Joyous finale to concert season at Boarshurst for James Holt and Co.

Besses Boys Band rounded off the 2021 – 22 season of Boarshurst concerts in style with a most likeable programme. Without being too demanding nor light hearted without being too light hearted, the programme included two great solos and an original piece. One that only had its second ever public performance.

As with previous concerts with Besses, musical director James Holt was informative and humorous at the same time. For this year’s record-breaking summer, the right kind of MD with the right kind of running order to put a smile on our faces. What made last night’s concert special was a nice mix of brand new music, a few modern day classics, and a few under the category of “hey, I’ve not heard this one for a while”.

With the extremely hot weather conditions, last night’s band didn’t use the upstairs room (which can be a sweat box in midwinter). They came on from the rear forecourt and eschewed the formal jackets.

For the best part of two hours, Besses Boys Band delivered the goods with a cheery programme. Hours before our temperatures reached the 35ºC mark, they went the extra mile with The World Famous Raffle. There was sixteen ‘life-changing’ prizes at stake.

The Programme

First Half

  1. March: Bramwyn (John Carr)
  2. Overture: Selections from Mack and Mabel (Michael Stewart/John Herman, arr. Keith Wilkinson)
  3. Principal Cornet Solo (performed by Claire Holt): Cry Me A River (Arthur Hamilton, arr. Alan Morrison)
  4. Original piece: The Beehive (Andrea Price)
  5. Tenor Horn Solo (performed by Laura Hampson-Logan): If (David Gates, arr. Derek Ashmore)
  6. Film Music (from An American Tail): Somewhere Out There (James Horner, arr. Darrol Barry)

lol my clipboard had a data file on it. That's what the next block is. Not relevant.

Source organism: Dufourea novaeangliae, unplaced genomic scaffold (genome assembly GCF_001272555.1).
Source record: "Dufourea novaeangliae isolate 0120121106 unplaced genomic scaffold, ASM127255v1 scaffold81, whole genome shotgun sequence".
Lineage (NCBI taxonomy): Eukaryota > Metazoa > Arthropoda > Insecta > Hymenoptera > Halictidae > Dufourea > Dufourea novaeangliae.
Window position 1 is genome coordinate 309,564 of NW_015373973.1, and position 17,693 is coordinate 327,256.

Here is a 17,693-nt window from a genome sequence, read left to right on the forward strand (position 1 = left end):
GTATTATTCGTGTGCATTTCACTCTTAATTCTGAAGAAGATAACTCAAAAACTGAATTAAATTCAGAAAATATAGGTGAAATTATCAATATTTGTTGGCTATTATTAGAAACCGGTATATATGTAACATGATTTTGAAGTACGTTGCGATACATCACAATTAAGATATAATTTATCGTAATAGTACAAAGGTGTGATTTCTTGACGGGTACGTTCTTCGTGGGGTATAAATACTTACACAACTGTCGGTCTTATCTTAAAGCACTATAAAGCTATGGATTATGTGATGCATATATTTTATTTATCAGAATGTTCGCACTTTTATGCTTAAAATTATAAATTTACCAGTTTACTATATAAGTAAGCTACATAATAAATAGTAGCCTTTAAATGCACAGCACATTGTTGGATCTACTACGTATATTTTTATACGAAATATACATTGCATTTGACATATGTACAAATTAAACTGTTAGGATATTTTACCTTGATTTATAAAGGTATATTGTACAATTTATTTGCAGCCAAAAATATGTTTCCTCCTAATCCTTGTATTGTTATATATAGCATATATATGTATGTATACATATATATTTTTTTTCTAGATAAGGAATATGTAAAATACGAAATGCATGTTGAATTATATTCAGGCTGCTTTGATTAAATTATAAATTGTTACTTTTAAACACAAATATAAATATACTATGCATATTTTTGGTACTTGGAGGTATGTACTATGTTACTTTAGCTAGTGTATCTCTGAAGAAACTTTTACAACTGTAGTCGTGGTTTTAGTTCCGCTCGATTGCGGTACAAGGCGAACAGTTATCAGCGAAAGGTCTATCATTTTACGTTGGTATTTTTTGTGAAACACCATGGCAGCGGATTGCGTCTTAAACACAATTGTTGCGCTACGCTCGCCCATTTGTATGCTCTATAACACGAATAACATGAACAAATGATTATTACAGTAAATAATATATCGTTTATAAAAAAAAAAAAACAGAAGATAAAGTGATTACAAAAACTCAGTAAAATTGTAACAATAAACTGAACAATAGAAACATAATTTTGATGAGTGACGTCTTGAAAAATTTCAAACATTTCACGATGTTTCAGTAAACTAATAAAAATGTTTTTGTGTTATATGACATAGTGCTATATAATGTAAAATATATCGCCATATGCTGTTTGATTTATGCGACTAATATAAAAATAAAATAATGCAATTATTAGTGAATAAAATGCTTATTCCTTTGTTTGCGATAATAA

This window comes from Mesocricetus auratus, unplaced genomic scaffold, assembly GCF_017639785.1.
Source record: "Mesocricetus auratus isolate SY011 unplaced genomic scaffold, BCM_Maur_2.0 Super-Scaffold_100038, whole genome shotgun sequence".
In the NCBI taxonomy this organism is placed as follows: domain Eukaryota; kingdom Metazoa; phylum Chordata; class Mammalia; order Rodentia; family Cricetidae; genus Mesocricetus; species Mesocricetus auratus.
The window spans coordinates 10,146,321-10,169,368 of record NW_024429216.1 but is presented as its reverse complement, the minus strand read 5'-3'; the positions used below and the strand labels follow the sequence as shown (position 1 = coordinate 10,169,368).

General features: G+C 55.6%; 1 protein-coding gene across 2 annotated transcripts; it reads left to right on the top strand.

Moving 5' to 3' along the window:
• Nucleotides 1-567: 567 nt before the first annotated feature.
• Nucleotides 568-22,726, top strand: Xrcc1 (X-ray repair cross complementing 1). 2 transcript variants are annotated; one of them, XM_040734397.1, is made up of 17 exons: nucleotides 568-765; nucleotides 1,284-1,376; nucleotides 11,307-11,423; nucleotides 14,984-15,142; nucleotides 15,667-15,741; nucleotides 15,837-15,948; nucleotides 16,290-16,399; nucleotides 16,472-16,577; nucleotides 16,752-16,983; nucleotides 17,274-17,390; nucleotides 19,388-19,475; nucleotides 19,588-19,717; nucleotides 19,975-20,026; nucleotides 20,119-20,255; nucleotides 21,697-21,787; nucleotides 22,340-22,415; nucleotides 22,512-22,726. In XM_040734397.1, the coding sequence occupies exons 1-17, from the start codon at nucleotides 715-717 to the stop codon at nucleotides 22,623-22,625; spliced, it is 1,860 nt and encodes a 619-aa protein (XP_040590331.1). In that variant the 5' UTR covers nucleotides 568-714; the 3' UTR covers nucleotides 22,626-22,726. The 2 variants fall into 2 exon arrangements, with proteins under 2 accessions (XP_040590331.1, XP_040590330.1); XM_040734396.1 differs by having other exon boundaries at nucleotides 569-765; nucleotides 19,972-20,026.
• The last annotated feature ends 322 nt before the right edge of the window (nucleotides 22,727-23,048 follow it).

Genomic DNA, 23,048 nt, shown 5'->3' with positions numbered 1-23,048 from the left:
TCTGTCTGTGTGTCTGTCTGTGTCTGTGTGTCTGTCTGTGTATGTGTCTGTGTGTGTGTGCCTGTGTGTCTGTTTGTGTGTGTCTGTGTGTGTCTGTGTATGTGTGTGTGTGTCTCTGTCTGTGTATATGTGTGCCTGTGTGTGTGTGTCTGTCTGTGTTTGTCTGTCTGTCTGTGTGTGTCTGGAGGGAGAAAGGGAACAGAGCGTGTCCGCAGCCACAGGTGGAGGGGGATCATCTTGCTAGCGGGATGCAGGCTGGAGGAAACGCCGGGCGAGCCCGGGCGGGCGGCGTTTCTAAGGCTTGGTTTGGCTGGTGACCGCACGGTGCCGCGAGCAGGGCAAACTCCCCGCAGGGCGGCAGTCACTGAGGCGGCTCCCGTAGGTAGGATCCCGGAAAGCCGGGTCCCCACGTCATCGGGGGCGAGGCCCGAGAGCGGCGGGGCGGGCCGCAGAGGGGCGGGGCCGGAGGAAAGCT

7. Light Concert Music: Nordic Polska (Philip Harper)

Second Half

  1. Concert Opener: Prismatic Light (Alan Fernie)
  2. Hymn: St. Clement (Clement Cotterill Scholefield, arr. Philip Wilby) – dedicated to Bramwell Tovey
  3. Film Music (from Rich, Young, and Pretty): How D’Ya Like Your Eggs in the Morning? (Nicholas Brodszky/Sammy Cahn, arr. Rieks van der Velde)
  4. Original piece: Gøta (Peder Karlsson, arr. Tina Kvamme)
  5. Musical piece (from Blood Brothers): Tell Me It’s Not True (Willy Russell)
  6. Hymn: Prelude in Lavenham (Geoffrey Nobes)
  7. Original piece: Starburst (Dan Price)


  • Light Concert Piece: La Mer (Beyond The Sea) (Charles Trenet, arr. Philip Harper).

If a solo paints a thousand words…

First up was the John Carr contest march Bramwyn. Traditionally played by Second and Third Section bands, it is a more challenging one than, say T.J. Powell’s Castell Coch. On the other hand, a Second Section or First Section band can play the piece with such eloquence. When Boarshurst Silver Band began their rise to the Championship Section, this was their contest march of choice. Besses gave us a breezy start to proceedings.

Next up was a neat little overture from Mack and Mabel. Opening in 1974, Mack and Mabel the musical included a book by Michael Stewart. In 1981, the musical made its English début at the Nottingham Playhouse theatre yet bombed in the West End. The following year, after some rooting in their local radio station’s record library, Torvill and Dean stumbled upon the musical’s soundtrack album. The rest, as they say was ice skating history. Another vibrant performance by Besses.